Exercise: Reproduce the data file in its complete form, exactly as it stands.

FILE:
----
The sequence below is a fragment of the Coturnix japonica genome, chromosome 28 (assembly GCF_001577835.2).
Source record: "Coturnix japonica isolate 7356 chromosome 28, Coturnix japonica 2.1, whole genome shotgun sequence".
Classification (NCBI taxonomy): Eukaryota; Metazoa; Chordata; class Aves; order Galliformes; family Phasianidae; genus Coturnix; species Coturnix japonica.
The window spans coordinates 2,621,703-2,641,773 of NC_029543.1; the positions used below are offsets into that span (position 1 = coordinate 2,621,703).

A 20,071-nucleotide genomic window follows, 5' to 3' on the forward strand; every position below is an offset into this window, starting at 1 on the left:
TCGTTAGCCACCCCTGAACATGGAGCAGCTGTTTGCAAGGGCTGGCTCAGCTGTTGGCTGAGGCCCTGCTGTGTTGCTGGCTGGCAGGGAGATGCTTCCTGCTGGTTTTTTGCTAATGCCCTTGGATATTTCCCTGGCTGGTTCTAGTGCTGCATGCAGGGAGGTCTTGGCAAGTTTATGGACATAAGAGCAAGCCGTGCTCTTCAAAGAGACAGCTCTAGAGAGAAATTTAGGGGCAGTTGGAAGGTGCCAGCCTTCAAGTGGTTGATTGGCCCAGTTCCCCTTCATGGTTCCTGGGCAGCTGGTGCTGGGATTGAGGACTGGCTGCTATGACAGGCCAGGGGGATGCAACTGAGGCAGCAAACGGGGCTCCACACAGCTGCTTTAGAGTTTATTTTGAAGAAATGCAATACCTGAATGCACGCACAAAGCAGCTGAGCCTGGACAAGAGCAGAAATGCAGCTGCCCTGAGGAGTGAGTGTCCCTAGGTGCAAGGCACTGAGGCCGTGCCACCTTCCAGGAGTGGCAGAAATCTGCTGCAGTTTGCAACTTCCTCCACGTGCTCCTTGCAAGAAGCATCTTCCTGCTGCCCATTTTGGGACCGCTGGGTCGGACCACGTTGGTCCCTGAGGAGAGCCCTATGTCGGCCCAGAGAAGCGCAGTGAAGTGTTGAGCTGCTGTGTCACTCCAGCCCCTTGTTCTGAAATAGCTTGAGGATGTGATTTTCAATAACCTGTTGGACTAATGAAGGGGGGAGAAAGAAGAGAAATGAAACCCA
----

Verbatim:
The sequence below is a fragment of the Coturnix japonica genome, chromosome 28 (assembly GCF_001577835.2).
Source record: "Coturnix japonica isolate 7356 chromosome 28, Coturnix japonica 2.1, whole genome shotgun sequence".
Classification (NCBI taxonomy): Eukaryota; Metazoa; Chordata; class Aves; order Galliformes; family Phasianidae; genus Coturnix; species Coturnix japonica.
The window spans coordinates 2,621,703-2,641,773 of NC_029543.1; the positions used below are offsets into that span (position 1 = coordinate 2,621,703).

A 20,071-nucleotide genomic window follows, 5' to 3' on the forward strand; every position below is an offset into this window, starting at 1 on the left:
TCGTTAGCCACCCCTGAACATGGAGCAGCTGTTTGCAAGGGCTGGCTCAGCTGTTGGCTGAGGCCCTGCTGTGTTGCTGGCTGGCAGGGAGATGCTTCCTGCTGGTTTTTTGCTAATGCCCTTGGATATTTCCCTGGCTGGTTCTAGTGCTGCATGCAGGGAGGTCTTGGCAAGTTTATGGACATAAGAGCAAGCCGTGCTCTTCAAAGAGACAGCTCTAGAGAGAAATTTAGGGGCAGTTGGAAGGTGCCAGCCTTCAAGTGGTTGATTGGCCCAGTTCCCCTTCATGGTTCCTGGGCAGCTGGTGCTGGGATTGAGGACTGGCTGCTATGACAGGCCAGGGGGATGCAACTGAGGCAGCAAACGGGGCTCCACACAGCTGCTTTAGAGTTTATTTTGAAGAAATGCAATACCTGAATGCACGCACAAAGCAGCTGAGCCTGGACAAGAGCAGAAATGCAGCTGCCCTGAGGAGTGAGTGTCCCTAGGTGCAAGGCACTGAGGCCGTGCCACCTTCCAGGAGTGGCAGAAATCTGCTGCAGTTTGCAACTTCCTCCACGTGCTCCTTGCAAGAAGCATCTTCCTGCTGCCCATTTTGGGACCGCTGGGTCGGACCACGTTGGTCCCTGAGGAGAGCCCTATGTCGGCCCAGAGAAGCGCAGTGAAGTGTTGAGCTGCTGTGTCACTCCAGCCCCTTGTTCTGAAATAGCTTGAGGATGTGATTTTCAATAACCTGTTGGACTAATGAAGGGGGGAGAAAGAAGAGAAATGAAACCCA